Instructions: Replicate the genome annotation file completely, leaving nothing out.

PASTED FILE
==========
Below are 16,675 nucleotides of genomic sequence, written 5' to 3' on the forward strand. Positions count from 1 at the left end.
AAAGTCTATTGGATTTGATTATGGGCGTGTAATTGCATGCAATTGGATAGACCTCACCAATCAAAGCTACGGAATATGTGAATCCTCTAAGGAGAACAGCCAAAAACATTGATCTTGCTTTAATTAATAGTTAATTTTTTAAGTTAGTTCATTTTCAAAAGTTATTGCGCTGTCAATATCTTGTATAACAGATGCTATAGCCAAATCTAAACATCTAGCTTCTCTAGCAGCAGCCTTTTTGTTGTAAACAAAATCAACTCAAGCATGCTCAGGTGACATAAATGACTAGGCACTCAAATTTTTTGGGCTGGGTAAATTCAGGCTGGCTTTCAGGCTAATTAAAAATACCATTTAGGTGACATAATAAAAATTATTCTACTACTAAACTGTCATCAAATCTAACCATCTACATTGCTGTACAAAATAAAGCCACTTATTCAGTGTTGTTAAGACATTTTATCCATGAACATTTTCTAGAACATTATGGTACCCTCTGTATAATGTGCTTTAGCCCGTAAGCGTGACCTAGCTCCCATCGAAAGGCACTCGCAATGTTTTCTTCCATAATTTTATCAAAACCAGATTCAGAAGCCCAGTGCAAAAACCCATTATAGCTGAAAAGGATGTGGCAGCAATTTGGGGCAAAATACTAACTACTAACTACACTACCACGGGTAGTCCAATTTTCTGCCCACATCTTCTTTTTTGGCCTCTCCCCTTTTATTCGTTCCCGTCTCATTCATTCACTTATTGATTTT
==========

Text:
Below are 16,675 nucleotides of genomic sequence, written 5' to 3' on the forward strand. Positions count from 1 at the left end.
AAAGTCTATTGGATTTGATTATGGGCGTGTAATTGCATGCAATTGGATAGACCTCACCAATCAAAGCTACGGAATATGTGAATCCTCTAAGGAGAACAGCCAAAAACATTGATCTTGCTTTAATTAATAGTTAATTTTTTAAGTTAGTTCATTTTCAAAAGTTATTGCGCTGTCAATATCTTGTATAACAGATGCTATAGCCAAATCTAAACATCTAGCTTCTCTAGCAGCAGCCTTTTTGTTGTAAACAAAATCAACTCAAGCATGCTCAGGTGACATAAATGACTAGGCACTCAAATTTTTTGGGCTGGGTAAATTCAGGCTGGCTTTCAGGCTAATTAAAAATACCATTTAGGTGACATAATAAAAATTATTCTACTACTAAACTGTCATCAAATCTAACCATCTACATTGCTGTACAAAATAAAGCCACTTATTCAGTGTTGTTAAGACATTTTATCCATGAACATTTTCTAGAACATTATGGTACCCTCTGTATAATGTGCTTTAGCCCGTAAGCGTGACCTAGCTCCCATCGAAAGGCACTCGCAATGTTTTCTTCCATAATTTTATCAAAACCAGATTCAGAAGCCCAGTGCAAAAACCCATTATAGCTGAAAAGGATGTGGCAGCAATTTGGGGCAAAATACTAACTACTAACTACACTACCACGGGTAGTCCAATTTTCTGCCCACATCTTCTTTTTTGGCCTCTCCCCTTTTATTCGTTCCCGTCTCATTCATTCACTTATTGATTTT